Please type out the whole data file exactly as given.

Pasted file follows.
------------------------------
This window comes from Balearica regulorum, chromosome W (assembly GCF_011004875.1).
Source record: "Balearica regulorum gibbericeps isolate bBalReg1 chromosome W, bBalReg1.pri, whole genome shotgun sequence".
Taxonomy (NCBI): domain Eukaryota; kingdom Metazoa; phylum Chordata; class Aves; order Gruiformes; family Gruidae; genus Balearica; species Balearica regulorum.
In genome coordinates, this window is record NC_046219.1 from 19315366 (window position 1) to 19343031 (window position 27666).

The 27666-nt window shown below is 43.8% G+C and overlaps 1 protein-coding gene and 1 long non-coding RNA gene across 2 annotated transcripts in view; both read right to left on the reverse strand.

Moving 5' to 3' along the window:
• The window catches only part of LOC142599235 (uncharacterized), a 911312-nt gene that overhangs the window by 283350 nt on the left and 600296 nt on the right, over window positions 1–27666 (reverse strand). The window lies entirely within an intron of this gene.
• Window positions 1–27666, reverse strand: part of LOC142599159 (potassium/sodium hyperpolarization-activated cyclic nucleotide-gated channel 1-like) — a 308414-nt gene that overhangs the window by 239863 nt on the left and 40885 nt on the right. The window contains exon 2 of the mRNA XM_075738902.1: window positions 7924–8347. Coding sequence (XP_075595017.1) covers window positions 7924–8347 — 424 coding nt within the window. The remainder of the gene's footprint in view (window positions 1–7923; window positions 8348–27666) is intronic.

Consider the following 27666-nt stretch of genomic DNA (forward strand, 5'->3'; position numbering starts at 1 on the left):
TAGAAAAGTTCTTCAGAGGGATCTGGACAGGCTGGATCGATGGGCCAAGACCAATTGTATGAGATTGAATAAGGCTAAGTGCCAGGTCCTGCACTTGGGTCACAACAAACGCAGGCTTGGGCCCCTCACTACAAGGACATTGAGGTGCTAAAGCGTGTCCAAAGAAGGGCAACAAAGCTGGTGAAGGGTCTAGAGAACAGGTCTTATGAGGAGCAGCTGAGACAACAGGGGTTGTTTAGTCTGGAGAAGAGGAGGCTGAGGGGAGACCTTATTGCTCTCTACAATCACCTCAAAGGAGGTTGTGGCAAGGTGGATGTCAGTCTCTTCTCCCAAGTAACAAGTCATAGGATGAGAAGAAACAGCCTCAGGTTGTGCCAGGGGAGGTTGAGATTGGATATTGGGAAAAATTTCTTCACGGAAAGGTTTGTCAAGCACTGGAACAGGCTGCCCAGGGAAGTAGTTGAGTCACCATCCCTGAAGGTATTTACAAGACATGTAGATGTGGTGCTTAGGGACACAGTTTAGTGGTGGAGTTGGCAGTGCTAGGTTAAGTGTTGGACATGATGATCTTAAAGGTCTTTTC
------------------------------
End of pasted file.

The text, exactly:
This window comes from Balearica regulorum, chromosome W (assembly GCF_011004875.1).
Source record: "Balearica regulorum gibbericeps isolate bBalReg1 chromosome W, bBalReg1.pri, whole genome shotgun sequence".
Taxonomy (NCBI): domain Eukaryota; kingdom Metazoa; phylum Chordata; class Aves; order Gruiformes; family Gruidae; genus Balearica; species Balearica regulorum.
In genome coordinates, this window is record NC_046219.1 from 19315366 (window position 1) to 19343031 (window position 27666).

The 27666-nt window shown below is 43.8% G+C and overlaps 1 protein-coding gene and 1 long non-coding RNA gene across 2 annotated transcripts in view; both read right to left on the reverse strand.

Moving 5' to 3' along the window:
• The window catches only part of LOC142599235 (uncharacterized), a 911312-nt gene that overhangs the window by 283350 nt on the left and 600296 nt on the right, over window positions 1–27666 (reverse strand). The window lies entirely within an intron of this gene.
• Window positions 1–27666, reverse strand: part of LOC142599159 (potassium/sodium hyperpolarization-activated cyclic nucleotide-gated channel 1-like) — a 308414-nt gene that overhangs the window by 239863 nt on the left and 40885 nt on the right. The window contains exon 2 of the mRNA XM_075738902.1: window positions 7924–8347. Coding sequence (XP_075595017.1) covers window positions 7924–8347 — 424 coding nt within the window. The remainder of the gene's footprint in view (window positions 1–7923; window positions 8348–27666) is intronic.

Consider the following 27666-nt stretch of genomic DNA (forward strand, 5'->3'; position numbering starts at 1 on the left):
TAGAAAAGTTCTTCAGAGGGATCTGGACAGGCTGGATCGATGGGCCAAGACCAATTGTATGAGATTGAATAAGGCTAAGTGCCAGGTCCTGCACTTGGGTCACAACAAACGCAGGCTTGGGCCCCTCACTACAAGGACATTGAGGTGCTAAAGCGTGTCCAAAGAAGGGCAACAAAGCTGGTGAAGGGTCTAGAGAACAGGTCTTATGAGGAGCAGCTGAGACAACAGGGGTTGTTTAGTCTGGAGAAGAGGAGGCTGAGGGGAGACCTTATTGCTCTCTACAATCACCTCAAAGGAGGTTGTGGCAAGGTGGATGTCAGTCTCTTCTCCCAAGTAACAAGTCATAGGATGAGAAGAAACAGCCTCAGGTTGTGCCAGGGGAGGTTGAGATTGGATATTGGGAAAAATTTCTTCACGGAAAGGTTTGTCAAGCACTGGAACAGGCTGCCCAGGGAAGTAGTTGAGTCACCATCCCTGAAGGTATTTACAAGACATGTAGATGTGGTGCTTAGGGACACAGTTTAGTGGTGGAGTTGGCAGTGCTAGGTTAAGTGTTGGACATGATGATCTTAAAGGTCTTTTC